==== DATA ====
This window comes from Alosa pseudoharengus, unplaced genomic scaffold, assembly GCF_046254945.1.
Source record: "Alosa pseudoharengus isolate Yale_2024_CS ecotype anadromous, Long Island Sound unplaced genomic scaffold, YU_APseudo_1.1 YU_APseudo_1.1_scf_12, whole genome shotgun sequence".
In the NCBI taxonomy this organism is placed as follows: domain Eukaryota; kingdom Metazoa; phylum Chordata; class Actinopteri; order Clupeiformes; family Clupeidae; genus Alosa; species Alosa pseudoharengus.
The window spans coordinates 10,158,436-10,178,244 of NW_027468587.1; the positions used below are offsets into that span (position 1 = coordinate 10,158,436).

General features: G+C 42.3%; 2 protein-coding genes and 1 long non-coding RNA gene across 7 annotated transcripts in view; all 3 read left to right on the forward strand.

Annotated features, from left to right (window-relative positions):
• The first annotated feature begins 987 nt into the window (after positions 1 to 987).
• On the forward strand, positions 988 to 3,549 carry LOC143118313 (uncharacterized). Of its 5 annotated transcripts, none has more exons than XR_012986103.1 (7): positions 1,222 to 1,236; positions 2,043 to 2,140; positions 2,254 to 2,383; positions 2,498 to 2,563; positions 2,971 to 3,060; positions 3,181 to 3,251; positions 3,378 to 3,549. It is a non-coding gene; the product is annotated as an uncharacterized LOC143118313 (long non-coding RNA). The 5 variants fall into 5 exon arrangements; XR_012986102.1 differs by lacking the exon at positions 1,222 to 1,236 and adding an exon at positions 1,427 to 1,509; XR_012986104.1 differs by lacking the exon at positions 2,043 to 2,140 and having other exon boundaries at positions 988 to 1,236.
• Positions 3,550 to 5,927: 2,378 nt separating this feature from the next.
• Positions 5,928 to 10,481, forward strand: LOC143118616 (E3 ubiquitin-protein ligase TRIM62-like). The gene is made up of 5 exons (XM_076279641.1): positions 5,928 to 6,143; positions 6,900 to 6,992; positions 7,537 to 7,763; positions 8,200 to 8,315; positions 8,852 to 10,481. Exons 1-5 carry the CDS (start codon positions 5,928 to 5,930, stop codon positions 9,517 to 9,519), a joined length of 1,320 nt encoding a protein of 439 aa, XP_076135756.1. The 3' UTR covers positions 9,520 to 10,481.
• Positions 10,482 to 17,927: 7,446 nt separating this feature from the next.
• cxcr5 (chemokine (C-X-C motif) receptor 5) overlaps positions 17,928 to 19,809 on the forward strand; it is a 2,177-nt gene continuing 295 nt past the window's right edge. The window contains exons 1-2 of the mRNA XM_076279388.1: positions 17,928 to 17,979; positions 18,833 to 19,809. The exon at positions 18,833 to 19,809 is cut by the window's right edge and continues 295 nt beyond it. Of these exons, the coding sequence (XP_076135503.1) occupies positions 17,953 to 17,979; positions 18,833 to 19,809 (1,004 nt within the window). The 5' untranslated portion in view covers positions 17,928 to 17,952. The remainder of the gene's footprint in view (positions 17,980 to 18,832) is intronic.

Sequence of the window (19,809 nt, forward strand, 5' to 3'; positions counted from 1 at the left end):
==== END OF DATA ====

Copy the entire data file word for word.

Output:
This window comes from Alosa pseudoharengus, unplaced genomic scaffold, assembly GCF_046254945.1.
Source record: "Alosa pseudoharengus isolate Yale_2024_CS ecotype anadromous, Long Island Sound unplaced genomic scaffold, YU_APseudo_1.1 YU_APseudo_1.1_scf_12, whole genome shotgun sequence".
In the NCBI taxonomy this organism is placed as follows: domain Eukaryota; kingdom Metazoa; phylum Chordata; class Actinopteri; order Clupeiformes; family Clupeidae; genus Alosa; species Alosa pseudoharengus.
The window spans coordinates 10,158,436-10,178,244 of NW_027468587.1; the positions used below are offsets into that span (position 1 = coordinate 10,158,436).

General features: G+C 42.3%; 2 protein-coding genes and 1 long non-coding RNA gene across 7 annotated transcripts in view; all 3 read left to right on the forward strand.

Annotated features, from left to right (window-relative positions):
• The first annotated feature begins 987 nt into the window (after positions 1 to 987).
• On the forward strand, positions 988 to 3,549 carry LOC143118313 (uncharacterized). Of its 5 annotated transcripts, none has more exons than XR_012986103.1 (7): positions 1,222 to 1,236; positions 2,043 to 2,140; positions 2,254 to 2,383; positions 2,498 to 2,563; positions 2,971 to 3,060; positions 3,181 to 3,251; positions 3,378 to 3,549. It is a non-coding gene; the product is annotated as an uncharacterized LOC143118313 (long non-coding RNA). The 5 variants fall into 5 exon arrangements; XR_012986102.1 differs by lacking the exon at positions 1,222 to 1,236 and adding an exon at positions 1,427 to 1,509; XR_012986104.1 differs by lacking the exon at positions 2,043 to 2,140 and having other exon boundaries at positions 988 to 1,236.
• Positions 3,550 to 5,927: 2,378 nt separating this feature from the next.
• Positions 5,928 to 10,481, forward strand: LOC143118616 (E3 ubiquitin-protein ligase TRIM62-like). The gene is made up of 5 exons (XM_076279641.1): positions 5,928 to 6,143; positions 6,900 to 6,992; positions 7,537 to 7,763; positions 8,200 to 8,315; positions 8,852 to 10,481. Exons 1-5 carry the CDS (start codon positions 5,928 to 5,930, stop codon positions 9,517 to 9,519), a joined length of 1,320 nt encoding a protein of 439 aa, XP_076135756.1. The 3' UTR covers positions 9,520 to 10,481.
• Positions 10,482 to 17,927: 7,446 nt separating this feature from the next.
• cxcr5 (chemokine (C-X-C motif) receptor 5) overlaps positions 17,928 to 19,809 on the forward strand; it is a 2,177-nt gene continuing 295 nt past the window's right edge. The window contains exons 1-2 of the mRNA XM_076279388.1: positions 17,928 to 17,979; positions 18,833 to 19,809. The exon at positions 18,833 to 19,809 is cut by the window's right edge and continues 295 nt beyond it. Of these exons, the coding sequence (XP_076135503.1) occupies positions 17,953 to 17,979; positions 18,833 to 19,809 (1,004 nt within the window). The 5' untranslated portion in view covers positions 17,928 to 17,952. The remainder of the gene's footprint in view (positions 17,980 to 18,832) is intronic.

Sequence of the window (19,809 nt, forward strand, 5' to 3'; positions counted from 1 at the left end):